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Bollocks vs bollocking

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  • Bollocks or ballocks is a British English term that is from the old German word for ball. The term is vulgar and is considered a swear word. It can be an interjection that describes something as nonsense or garbage, rubbish. However, the term can also mean a male’s testicles.

    This term is always used in the plural form.

    Bollock or ballock is a verb. It is also British English slang and is extremely informal. It means to scold someone or to harshly criticize a person.

    Bollocking or ballocking is a noun for the actual criticism or scolding that was given.

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    An additional phrase is to bollocks up something is to screw it up or ruin it.

    The spelling alternatives stem from the original German, which was spelled with an a. However, the spelling is much more popular.

    But again, the term is seen as a swearword. To what degree is different from country to country and region to region. Used as a verb seems to be more acceptable to a wider audience. However, if there is any chance of offence, it is best to avoid it altogether.

    Examples

    Everyone who knows what it is like to be treated differently – for being a woman, for being black or Asian or lesbian – knows the argument is bollocks. [Brisbane Times]

    My dad had one of those big wooden HMV record players and if you touched it without his permission, you’d get bollocked. [The Guardian]

    This is the man who spent 40 years on live television, on occasions when the entire nation had tuned in, easily balancing the complicated task of listening to a producer in one ear while Dunphy and Giles – but usually Dunphy, in fairness – gave him a bollocking in the other. [Irish Indepedent]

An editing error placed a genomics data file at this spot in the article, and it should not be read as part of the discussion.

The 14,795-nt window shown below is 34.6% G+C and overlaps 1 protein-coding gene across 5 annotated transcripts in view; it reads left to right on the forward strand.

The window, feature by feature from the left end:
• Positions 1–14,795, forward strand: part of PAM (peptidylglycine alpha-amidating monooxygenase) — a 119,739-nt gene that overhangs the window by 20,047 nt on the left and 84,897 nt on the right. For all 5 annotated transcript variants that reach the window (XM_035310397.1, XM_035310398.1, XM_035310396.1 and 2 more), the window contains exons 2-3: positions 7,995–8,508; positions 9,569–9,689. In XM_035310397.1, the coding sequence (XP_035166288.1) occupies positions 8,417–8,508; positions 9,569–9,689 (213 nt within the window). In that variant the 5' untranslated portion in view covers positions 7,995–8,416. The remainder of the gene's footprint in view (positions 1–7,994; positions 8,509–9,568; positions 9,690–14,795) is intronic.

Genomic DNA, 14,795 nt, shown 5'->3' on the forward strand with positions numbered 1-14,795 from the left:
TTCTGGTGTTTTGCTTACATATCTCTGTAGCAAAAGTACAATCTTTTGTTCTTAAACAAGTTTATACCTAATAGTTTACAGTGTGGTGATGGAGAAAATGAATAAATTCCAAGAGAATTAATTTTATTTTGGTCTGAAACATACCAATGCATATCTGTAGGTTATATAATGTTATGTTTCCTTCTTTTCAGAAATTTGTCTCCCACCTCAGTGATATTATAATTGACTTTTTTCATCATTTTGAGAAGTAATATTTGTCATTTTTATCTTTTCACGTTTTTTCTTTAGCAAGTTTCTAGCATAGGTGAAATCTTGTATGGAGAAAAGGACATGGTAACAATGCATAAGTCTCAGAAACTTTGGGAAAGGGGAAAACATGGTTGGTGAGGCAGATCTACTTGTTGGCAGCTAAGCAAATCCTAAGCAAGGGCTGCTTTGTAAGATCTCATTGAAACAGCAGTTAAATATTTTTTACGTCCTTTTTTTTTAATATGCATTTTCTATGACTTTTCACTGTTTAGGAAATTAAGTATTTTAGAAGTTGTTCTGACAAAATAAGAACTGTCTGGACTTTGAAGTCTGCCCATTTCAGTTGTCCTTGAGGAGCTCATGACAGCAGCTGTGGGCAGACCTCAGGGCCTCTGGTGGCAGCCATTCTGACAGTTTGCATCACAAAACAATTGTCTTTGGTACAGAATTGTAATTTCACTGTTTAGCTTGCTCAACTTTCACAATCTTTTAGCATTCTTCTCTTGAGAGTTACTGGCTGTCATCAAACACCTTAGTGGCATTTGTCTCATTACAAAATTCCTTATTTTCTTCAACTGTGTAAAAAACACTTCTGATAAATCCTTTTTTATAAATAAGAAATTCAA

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    Comments

    1. Bollock is not always a verb. You can refer to your left bollock as in “I would give my left bollock to stick one in that Kate Upton” or it can be used as part of the phrase “to drop a bollock” meaning “to make a mistake”. This is sometimes extend with “shat the bed” to intensify the phrase, for example, “I’ve dropped a bollock and shat the bed here, I’ve left my passport at home and check in closes in 5 minutes!”.

    2. Really?

      And what about the Mother of all these terms, “bollox”? its the noun and verb form all in one. Declines (or mutates, you choose) rather nicely to “bolloxed” past tense, and “bolloxing” in the gerund cycle. Kind of has the Anglo-Saxon swing, too. We like our ‘x’s, when the Francophiles might prefer ‘cks’ in the plural.

      As to ballock being a German word, this seems mighty strange, considering there’s the other word: ‘bullock“ which refers to the male beast entire. Since the genuinely quixotic orthography of English is pretty good at conceding homophonic equivalence to ”bullock ≡ ballock ≡ bôllock“ … I rather think the language itself has bolloxed up the whole darn rational etymological history.

      Or, as my great-great grandpappy provided to a very young wheatseed (me), ”Bullocks have Bôllocks, lad, and don’t you ever bollux them words up“. He was from Pennsylvania where the Dutch (Deutsche) have quite a presence.

      Just saying…

      GoatGuy

      • Banjopicker says:

        Confusingly, a slang term more common in the 1990s in the UK, “the dog’s bollocks”, is used to mean “magnificent”, or “impressive”. Eg. “I’ve just finished building a wall, and the brickwork looks the dog’s bollocks”. This is nowadays commonly shortened to “the bollocks”. Hence we have “that’s bollocks”, meaning “that is rubbish”, and conversely, “that’s THE bollocks”, meaning almost exactly the opposite.

        • Even more irritating, I recently was pointed to a reference that exposed my own historical ignorance of “bullock”, which is a castrated bull. Odd how bôllock ≡ ballock ← bullock ≡ ball-less male bovid … came about.

      • Bollocks!

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